Protesters from Amnesty International USA and other organizations rally outside the White House to demand the closure of the US prison at Guantanamo Bay, on Jan. 11, 2016.

Protesters from Amnesty International USA and other organizations rally outside the White House to demand the closure of the US prison at Guantanamo Bay, on January 11, 2016. 

Credit:

Jonathan Ernst/Reuters

President Trump, what are your short-term and long-term plans for the US military detention facility at Guantanamo Bay, Cuba?

Barack Obama campaigned for the presidency promising to close Guantanamo Bay prison. Donald Trump, on the other hand, promised during his campaign, "we're gonna load it up with some bad dudes, believe me, we're gonna load it up."

What exactly does that mean?

More than a month after Trump's inauguration, the future is still uncertain for Gitmo, which has been a controversial site since the Bush administration established it after 9/11 as an extrajudicial detention center for suspected terrorists and fighters captured in the course of America's so-called war on terror. Detainees have been subjected to 

Obama failed to close the prison for eight years, despite issuing an executive order on his second day in office directing that it be shuttered within a year. He repeatedly blamed Congress for keeping the facility open and he worked to release, repatriate or resettle cleared detainees. The population of Guantanamo peaked in June 2003, when there were 684 men held there. Nearly 800 men have been detained there over time. Forty-one remain.

The Defense Department spent nearly $450 million operating the facility in 2015.

There's plenty besides Trump's campaign rhetoric to suggest his administration will reinvest energy in the detention center. 

On Wednesday, Sebastian Gorka, a top Trump aide, called it an "important tool" and an "asset." 

“The president has been really explicit ... that Gitmo is a very, very important tool,” Gorka said on Fox News. "It's also important to understand that Guantanamo Bay is an incredibly important intelligence asset."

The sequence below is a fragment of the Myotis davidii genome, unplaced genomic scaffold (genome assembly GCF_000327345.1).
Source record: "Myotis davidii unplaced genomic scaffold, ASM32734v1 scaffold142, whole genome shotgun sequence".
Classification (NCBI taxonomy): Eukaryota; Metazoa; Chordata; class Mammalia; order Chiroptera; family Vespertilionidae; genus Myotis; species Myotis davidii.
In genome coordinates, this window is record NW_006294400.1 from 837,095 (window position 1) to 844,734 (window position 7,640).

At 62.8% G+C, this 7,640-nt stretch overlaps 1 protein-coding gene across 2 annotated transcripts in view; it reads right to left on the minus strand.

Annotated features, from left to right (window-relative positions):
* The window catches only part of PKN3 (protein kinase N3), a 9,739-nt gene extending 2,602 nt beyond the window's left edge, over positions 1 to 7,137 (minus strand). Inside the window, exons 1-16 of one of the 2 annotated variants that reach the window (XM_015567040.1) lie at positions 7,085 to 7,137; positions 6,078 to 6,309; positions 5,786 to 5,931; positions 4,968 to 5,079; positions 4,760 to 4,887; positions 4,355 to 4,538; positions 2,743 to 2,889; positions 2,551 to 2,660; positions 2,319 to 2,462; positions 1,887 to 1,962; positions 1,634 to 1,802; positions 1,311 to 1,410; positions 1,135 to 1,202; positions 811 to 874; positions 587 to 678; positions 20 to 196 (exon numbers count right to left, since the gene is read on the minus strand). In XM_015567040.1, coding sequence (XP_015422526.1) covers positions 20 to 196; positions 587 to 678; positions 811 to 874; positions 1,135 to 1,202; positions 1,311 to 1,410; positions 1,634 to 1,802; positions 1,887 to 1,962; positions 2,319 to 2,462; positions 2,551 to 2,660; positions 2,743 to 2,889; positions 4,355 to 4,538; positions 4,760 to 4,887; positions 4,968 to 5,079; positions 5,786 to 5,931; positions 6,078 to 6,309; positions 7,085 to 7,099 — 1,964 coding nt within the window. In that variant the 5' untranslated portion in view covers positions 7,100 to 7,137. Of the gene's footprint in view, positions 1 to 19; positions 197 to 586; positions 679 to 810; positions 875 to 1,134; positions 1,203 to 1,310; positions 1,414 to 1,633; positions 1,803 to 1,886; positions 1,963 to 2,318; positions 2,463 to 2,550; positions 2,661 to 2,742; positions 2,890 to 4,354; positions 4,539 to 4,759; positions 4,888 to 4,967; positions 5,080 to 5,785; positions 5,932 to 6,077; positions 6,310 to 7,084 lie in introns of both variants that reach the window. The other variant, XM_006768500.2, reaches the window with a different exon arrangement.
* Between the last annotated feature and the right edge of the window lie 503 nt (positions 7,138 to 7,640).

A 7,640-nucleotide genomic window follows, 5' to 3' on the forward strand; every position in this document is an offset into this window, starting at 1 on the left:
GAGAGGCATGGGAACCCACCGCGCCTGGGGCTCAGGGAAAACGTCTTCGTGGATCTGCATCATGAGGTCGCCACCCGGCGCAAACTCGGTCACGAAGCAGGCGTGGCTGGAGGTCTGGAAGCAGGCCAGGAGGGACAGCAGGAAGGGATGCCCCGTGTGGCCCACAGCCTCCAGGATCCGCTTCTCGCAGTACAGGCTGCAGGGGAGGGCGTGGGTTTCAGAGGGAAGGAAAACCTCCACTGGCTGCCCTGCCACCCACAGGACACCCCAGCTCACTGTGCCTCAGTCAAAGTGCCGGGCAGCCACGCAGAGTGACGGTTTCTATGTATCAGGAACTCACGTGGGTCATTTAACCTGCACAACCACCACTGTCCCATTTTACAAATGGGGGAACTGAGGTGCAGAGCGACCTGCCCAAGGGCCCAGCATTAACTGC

"You look at the things that we have managed to achieve based upon the intelligence gleaned from the prisoners there," he said. "So we stand by the president's determination during the campaign that this is something we have to keep."

Attorney General Jeff Sessions has also defended the prison's value. During his confirmation hearings in January, he argued that Guantanamo should continue to serve as a detention center for accused terrorists. 

"It's designed for that purpose," he told the Senate Judiciary Committee. "It fits that purpose marvelously well. It's a safe place to keep prisoners. We've invested a lot of money" in it.

And that's precisely what a draft executive order obtained by news media suggests the White House is planning to do. The order, as written, would also pave the way for housing ISIS captives at Guantanamo — a move that would likely be challenged in court. Obama launched military operations against ISIS under the post-9/11 congressional authorization for the use of force against al-Qaeda and the Taliban. But some legal scholars consider that argument a stretch, and warn that a single ISIS detainee filing a habeas corpus lawsuit from Guantanamo could put America's entire anti-ISIS military campaign under legal scrutiny.

If it seems like the writing is on the wall for Guantanamo, it's not obvious at the prison — at least not yet.

As Foreign Policy reported this week, military officials at Guantanamo are following the same operating orders they received under Obama. They expect new orders any day, and they're fully aware that Trump has promised a total reversal of the previous administration's drawdown. But for now, it's business as usual until the men and women running Gitmo find out what what business as usual will mean going forward.

It's not clear then what's happening with Guantanamo Bay tomorrow, this week or next month. But there's a longer term question, too. Obama hoped leave office knowing that Guantanamo Bay prison was left to America's history. Does Trump hope to make the prison an institution for well into the country's future?

So, Mr. President, what are your specific plans for Guantanamo? Click here to tweet the question to the president.

Over President Donald Trump's roughly first 100 days, we'll be asking him questions that our audience wants answers to. Join the project by tweeting this question to @realDonaldTrump with the hashtag #100Days100Qs. See more of our questions at pri.org/100questions.

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